Tuesday October 27, 2015– Robert “Cozmo” Consulmagno is a 3rd degree purple belt and 2 time No Gi Pan Am champ. Robert is currently sponsored by Scramble.
At first glance, he appears happy healthy and fit. However, As he will say himself, don’t judge a book by its cover! He is fighting a much more intense battle inside himself. Robert like many others, is living with PTSD and Bipolar. He is 100% disabled as determined by the VA.
His story begins years ago at a young age when his grandfather tried to molest him. Something that was stopped and handled by his uncle. His father committed suicide by hanging himself . Then he and his mother suffered abuse in her next relationships.
As a young boy he was present (unbeknownst to him until after) when his mother was raped, by his 1st stepfather. Who told Robert to “wait outside”. He suffered Years of physical abuse by his stepfather which lead to broken bones and at one time a body cast. Some time later, he would come back to try to kill his 2nd stepfather. The bullet grazed his skull. His 1st stepfather fled the scene and took his own life by shooting him self with a .22. All these events planted seeds of trauma which would grow into a much bigger issue later on.
High school was a way of escaping for him. He played sports and tried to spend as much time away from home as possible.
He later joined the Marine Corps. “Military was hard. I was sent many times to see the shrink. But they kept me in. I was hazed a lot and in trouble. I was stronger than most Marines so I just took it. But it made me the Hulk. A raging animal.” He was honorably discharged in 1996.
Throughout all the struggles he has been involved in martial arts. Adding Brazilian Jiu Jitsu was the missing piece of the puzzle. Being medicated seemed to hinder more than help with his battle with mental health.”I honestly believe the meds don’t work. The brain is too complex even in this day in age. I train till I reach that zen state.” Explaining that he believes his physical routine and his diet help much more than any medication. “I take Valerian root at night. I relax watching Bruce Lee and 80s flicks an hour or so to get my heart rate down. I try to sleep through the night if I can. The mania at times gets the best of me so i toss and turn. I get up and begin my ritual. I have a small cup of coffee followed by a big balanced breakfast. I work cleaning buildings and then work part-time till my next meal. Once my work is done i eat again and take my vitamins. I then begin getting my mind right for training by DJing on my equipment. Djing is my other outlet. I cut and scratch battle sets. I have turntables in my bedroom. The music puts me in a killer mind-set, then go train my ass off”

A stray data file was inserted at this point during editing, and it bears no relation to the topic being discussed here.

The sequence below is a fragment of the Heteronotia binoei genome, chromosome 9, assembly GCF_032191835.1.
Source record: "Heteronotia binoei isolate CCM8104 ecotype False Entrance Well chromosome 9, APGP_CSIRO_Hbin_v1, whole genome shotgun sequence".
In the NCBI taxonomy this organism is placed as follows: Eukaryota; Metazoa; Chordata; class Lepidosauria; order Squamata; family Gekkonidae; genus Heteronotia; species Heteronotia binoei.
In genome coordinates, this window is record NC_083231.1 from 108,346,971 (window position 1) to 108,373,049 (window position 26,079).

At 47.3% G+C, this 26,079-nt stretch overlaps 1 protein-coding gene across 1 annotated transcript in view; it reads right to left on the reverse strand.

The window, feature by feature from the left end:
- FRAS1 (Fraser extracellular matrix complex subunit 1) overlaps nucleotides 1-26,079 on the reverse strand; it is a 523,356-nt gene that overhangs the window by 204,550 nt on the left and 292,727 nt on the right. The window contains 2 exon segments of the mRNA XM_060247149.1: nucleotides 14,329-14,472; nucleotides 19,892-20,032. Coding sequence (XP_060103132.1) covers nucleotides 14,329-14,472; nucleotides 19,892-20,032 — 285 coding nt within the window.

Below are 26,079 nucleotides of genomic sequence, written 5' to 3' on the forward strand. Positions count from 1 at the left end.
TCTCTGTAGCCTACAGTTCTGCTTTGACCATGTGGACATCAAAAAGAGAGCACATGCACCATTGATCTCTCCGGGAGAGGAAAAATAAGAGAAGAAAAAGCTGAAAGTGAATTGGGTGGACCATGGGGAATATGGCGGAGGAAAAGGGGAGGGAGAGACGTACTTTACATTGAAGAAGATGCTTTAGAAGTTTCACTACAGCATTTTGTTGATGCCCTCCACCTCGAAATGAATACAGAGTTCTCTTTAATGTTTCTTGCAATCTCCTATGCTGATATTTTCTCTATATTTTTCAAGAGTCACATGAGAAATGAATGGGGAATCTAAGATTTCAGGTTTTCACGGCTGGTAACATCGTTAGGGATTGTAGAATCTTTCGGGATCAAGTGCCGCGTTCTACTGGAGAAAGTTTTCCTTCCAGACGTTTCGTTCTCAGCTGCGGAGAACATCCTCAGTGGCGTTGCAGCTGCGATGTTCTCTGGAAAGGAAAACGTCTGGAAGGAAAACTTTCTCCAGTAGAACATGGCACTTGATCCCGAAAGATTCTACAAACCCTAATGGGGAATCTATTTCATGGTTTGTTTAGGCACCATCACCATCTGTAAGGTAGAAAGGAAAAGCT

Robert has accomplished so much in his life as a martial artist, boxer and human.
He also helps other vets by talking openly about his own struggles. When asked his advice to others suffering “Please talk about it! Screw being labeled meek. Talking about it takes courage.” He believes training in martial arts is a great way for young and older victims of trauma to cope. “The training will force them to release endorphins. And to get their mind on the moment, if they train hard they will be free of the pain.”
So what’s next? “I’m pushing to be heard around the world. My dream is to earn my black belt in Brazilian Jiu Jitsu and to box a few more World championships. I wanna die a warrior who was not afraid to represent people who have mental health battles.”
Robert has a documentary on his life and mission to spread awareness due to release Veterans Day. He is also raising funds to make it to the world championship.
It’s safe to say Robert embodies the warrior spirit. Both on the mat and in life, we wish you luck and look forward to reporting on your victories in the future.
By: Korey Lane